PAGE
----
Time Off Archives

Taking a Real Day Off

I remember summer breaks when I was a kid. I felt so relaxed. It was a relief after nine months of hectic schedules with school, piano lessons, gymnastic lessons, band, etc. I felt free!

Over the years, things have changed. I noticed that my adult “days off” felt nothing like a break. I was doing housework, house projects, landscaping projects, art, dancing, hiking, reading, sightseeing, visiting museums, visiting friends and family. All good activities, but I was longing for a REAL break. I wanted to feel that sense of freedom and relief I did at the beginning of summer breaks when I was a kid.

So I’ve decided to take one real day off a week. My goal isn’t to not doing any of the things I listed above. It’s to not do anything that feels like work and to not do anything I need to push myself to do. Whatever I do on my day off needs to have that relaxed summer vacation feel.

This week, Monday was my real day off. I felt nervous about not having anything planned. I thought I might get bored. I did have two appointments—the dentist and a massage. (By the way, my dental appointments are actually fun because I have a cool dentist.) But I left the rest of the day open with the intention of relaxing and feeling like I did as a kid on summer break.

I did some light reading in the morning and took a leisurely pace in getting ready for the day. After my dentist appointment, I enjoyed making my own lunch and savoring it. I exercised as I watched old Monte Pythons. I took a nap on our patio. I then went for my massage. I ended the day with a nice dinner with my husband.

I never once felt bored. In fact, I thought I could live that way every day. The slower pace helped me to truly enjoy what I was experiencing.

Ahhhh…I highly recommend it.

Being a Beginner Again

Have you ever set aside an activity you love for a period of time and found that later it was difficult to start back up again? Over the years, I’ve drawn and painted. In 2007, I did lots of watercolors of everyday things in my life. Here’s a hotdog I had for lunch.

Then in 2008, we built a green home. That became my giant art project. We lived next door to the the work site. I was constantly there and put in an average of 60 hours a week. During that time, I decided to temporarily set aside my painting.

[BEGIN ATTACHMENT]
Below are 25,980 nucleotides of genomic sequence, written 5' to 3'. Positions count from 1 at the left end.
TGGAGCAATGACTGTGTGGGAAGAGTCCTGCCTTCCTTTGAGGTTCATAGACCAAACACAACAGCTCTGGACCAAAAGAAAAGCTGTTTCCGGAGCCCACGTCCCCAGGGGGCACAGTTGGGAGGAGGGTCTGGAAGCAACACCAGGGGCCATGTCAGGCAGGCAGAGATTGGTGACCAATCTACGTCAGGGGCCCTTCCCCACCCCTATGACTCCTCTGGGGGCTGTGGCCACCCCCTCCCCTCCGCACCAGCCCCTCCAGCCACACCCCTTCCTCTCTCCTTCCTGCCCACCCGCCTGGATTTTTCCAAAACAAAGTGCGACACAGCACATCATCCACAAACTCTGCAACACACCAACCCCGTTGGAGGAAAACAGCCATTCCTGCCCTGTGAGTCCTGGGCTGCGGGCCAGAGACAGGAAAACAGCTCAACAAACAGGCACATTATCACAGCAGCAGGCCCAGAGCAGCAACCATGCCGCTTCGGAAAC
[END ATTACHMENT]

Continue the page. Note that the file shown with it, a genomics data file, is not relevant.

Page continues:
I didn’t get back to painting again until recently. I discovered that if I try to return to an activity where I left off, I end up feeling frustrated and resist doing it. Since I hadn’t practiced painting for a long period, I was rusty. I compared my new paintings to my old and felt discouraged. Also, I found that going back and doing something the same way as I did before isn’t as exciting as doing something new.

So, with my art, I took a weekend-long 2 dimensional design class. I’d never taken a design class before. I felt like a beginner. It was so freeing, fun, and adventurous. The work I created was different than what I had ever done. It felt good to let go and just do what I was drawn to do rather than trying to make myself continue with what I had been doing in 2007.

Steve Jobs, co-founder and current CEO of Apple, at one time was fired from Apple. Here’s what he said about that experience in his 2005 commencement address at Stamford. “…getting fired from Apple was the best thing that could have ever happened to me. The heaviness of being successful was replaced by the lightness of being a beginner again, less sure about everything. It freed me to enter one of the most creative periods of my life.”

If I feel resistance to returning to an activity, taking the approach of being a beginner and choosing what I want to do a fresh, without feeling obligated to what I did before, works really well.

Recently, we spent a month in France and Italy. When I did my travel paintings, I approached them differently. In the 2 dimensional design class, we did abstracts. This inspired me paint what I saw more abstractly. I loved it. It was a fun challenge to paint so simply. I’m excited to continue to experiment with this style.

If I hadn’t had let myself start again fresh as a beginner, I wouldn’t have come up with these paintings that make me so gung ho to do more. It’s given me new vitality.

Now, if I ever resist returning to another activity, I’ll remember to be a beginner again.

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